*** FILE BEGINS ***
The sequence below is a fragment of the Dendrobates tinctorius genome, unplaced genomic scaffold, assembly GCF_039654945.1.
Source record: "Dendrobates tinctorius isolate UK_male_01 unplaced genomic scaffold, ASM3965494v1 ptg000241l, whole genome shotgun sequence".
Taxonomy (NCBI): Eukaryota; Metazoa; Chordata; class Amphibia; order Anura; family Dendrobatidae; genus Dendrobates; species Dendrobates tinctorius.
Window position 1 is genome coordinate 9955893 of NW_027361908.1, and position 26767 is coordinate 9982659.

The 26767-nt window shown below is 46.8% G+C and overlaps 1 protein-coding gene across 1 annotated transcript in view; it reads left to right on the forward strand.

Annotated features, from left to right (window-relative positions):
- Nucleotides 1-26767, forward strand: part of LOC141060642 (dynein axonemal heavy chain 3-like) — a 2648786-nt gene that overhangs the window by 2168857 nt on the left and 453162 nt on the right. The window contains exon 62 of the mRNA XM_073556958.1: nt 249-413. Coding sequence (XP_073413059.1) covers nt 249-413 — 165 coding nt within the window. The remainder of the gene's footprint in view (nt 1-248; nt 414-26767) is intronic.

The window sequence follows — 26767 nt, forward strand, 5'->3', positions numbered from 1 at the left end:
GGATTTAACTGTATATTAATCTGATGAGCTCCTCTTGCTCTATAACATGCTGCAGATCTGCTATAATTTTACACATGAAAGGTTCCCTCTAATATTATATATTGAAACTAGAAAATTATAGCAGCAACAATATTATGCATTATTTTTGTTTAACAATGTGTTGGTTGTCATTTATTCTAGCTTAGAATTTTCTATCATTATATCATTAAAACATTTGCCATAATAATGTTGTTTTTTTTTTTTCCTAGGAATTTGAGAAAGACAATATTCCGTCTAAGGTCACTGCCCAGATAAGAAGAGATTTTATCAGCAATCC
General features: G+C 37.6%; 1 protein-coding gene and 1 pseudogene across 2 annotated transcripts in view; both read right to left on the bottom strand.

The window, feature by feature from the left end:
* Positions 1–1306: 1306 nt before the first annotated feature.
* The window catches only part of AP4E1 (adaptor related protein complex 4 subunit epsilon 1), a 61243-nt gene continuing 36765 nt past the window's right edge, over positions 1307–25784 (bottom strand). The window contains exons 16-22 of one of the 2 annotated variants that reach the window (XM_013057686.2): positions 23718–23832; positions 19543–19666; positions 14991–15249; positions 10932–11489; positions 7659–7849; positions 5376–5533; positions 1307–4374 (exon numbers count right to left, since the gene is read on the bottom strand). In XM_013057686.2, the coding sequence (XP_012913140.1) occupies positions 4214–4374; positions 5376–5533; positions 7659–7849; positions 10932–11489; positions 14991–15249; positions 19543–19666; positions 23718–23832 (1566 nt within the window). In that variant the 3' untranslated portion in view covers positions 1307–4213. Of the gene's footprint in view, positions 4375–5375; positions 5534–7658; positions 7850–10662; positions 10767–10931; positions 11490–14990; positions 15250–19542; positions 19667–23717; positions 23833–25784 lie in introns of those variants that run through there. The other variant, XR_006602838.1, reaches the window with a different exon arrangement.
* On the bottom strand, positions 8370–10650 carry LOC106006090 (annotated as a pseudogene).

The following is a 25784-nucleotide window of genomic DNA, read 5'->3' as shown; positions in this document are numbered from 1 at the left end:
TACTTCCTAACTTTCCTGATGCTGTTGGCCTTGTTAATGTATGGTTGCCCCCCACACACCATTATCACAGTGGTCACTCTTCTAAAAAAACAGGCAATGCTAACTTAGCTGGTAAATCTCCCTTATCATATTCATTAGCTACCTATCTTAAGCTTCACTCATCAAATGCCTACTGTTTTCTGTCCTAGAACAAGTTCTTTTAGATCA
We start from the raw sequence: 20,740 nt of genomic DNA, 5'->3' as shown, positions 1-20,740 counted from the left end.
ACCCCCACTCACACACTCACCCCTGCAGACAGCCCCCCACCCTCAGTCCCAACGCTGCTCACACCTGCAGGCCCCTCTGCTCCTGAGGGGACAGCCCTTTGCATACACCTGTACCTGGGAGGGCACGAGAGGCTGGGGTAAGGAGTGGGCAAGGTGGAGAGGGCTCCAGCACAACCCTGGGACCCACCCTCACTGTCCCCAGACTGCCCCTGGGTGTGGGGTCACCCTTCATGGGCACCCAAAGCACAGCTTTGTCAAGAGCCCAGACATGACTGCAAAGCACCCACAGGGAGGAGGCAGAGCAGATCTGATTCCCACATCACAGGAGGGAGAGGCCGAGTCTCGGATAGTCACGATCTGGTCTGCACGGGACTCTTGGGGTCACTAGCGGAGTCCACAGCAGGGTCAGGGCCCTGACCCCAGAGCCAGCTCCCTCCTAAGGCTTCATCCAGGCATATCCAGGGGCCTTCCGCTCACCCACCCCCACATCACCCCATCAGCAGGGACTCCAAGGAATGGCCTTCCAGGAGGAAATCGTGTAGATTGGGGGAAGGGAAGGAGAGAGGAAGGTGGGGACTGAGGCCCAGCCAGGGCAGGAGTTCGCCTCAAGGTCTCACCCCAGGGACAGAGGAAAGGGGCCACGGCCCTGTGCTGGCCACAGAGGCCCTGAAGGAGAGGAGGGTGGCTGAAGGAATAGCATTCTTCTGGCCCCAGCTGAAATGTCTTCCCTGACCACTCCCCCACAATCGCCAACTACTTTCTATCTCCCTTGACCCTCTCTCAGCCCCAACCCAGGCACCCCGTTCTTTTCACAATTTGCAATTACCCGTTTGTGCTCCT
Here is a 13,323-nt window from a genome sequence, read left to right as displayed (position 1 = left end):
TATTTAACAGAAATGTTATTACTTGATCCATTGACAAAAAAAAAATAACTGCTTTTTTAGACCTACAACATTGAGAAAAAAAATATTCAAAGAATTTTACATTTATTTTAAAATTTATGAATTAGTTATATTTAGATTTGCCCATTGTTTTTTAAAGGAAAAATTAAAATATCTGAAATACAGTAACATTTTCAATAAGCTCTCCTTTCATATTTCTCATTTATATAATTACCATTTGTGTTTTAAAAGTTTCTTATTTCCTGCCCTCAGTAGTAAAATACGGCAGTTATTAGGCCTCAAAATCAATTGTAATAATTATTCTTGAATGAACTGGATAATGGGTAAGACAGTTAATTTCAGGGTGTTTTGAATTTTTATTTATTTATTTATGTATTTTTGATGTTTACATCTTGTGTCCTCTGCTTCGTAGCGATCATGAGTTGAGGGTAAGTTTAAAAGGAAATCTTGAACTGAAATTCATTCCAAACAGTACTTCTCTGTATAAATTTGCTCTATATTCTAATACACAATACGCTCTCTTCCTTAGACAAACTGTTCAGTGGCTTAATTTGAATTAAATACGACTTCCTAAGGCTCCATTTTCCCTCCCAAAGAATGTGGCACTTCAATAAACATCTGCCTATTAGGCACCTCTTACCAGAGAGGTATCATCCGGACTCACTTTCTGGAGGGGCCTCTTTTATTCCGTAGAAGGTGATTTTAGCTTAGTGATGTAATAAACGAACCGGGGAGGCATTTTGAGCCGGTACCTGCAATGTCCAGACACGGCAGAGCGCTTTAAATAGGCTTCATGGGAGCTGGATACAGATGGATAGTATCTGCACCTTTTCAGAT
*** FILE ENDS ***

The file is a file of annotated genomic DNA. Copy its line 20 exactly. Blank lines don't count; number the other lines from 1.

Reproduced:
TATTTAACAGAAATGTTATTACTTGATCCATTGACAAAAAAAAAATAACTGCTTTTTTAGACCTACAACATTGAGAAAAAAAATATTCAAAGAATTTTACATTTATTTTAAAATTTATGAATTAGTTATATTTAGATTTGCCCATTGTTTTTTAAAGGAAAAATTAAAATATCTGAAATACAGTAACATTTTCAATAAGCTCTCCTTTCATATTTCTCATTTATATAATTACCATTTGTGTTTTAAAAGTTTCTTATTTCCTGCCCTCAGTAGTAAAATACGGCAGTTATTAGGCCTCAAAATCAATTGTAATAATTATTCTTGAATGAACTGGATAATGGGTAAGACAGTTAATTTCAGGGTGTTTTGAATTTTTATTTATTTATTTATGTATTTTTGATGTTTACATCTTGTGTCCTCTGCTTCGTAGCGATCATGAGTTGAGGGTAAGTTTAAAAGGAAATCTTGAACTGAAATTCATTCCAAACAGTACTTCTCTGTATAAATTTGCTCTATATTCTAATACACAATACGCTCTCTTCCTTAGACAAACTGTTCAGTGGCTTAATTTGAATTAAATACGACTTCCTAAGGCTCCATTTTCCCTCCCAAAGAATGTGGCACTTCAATAAACATCTGCCTATTAGGCACCTCTTACCAGAGAGGTATCATCCGGACTCACTTTCTGGAGGGGCCTCTTTTATTCCGTAGAAGGTGATTTTAGCTTAGTGATGTAATAAACGAACCGGGGAGGCATTTTGAGCCGGTACCTGCAATGTCCAGACACGGCAGAGCGCTTTAAATAGGCTTCATGGGAGCTGGATACAGATGGATAGTATCTGCACCTTTTCAGAT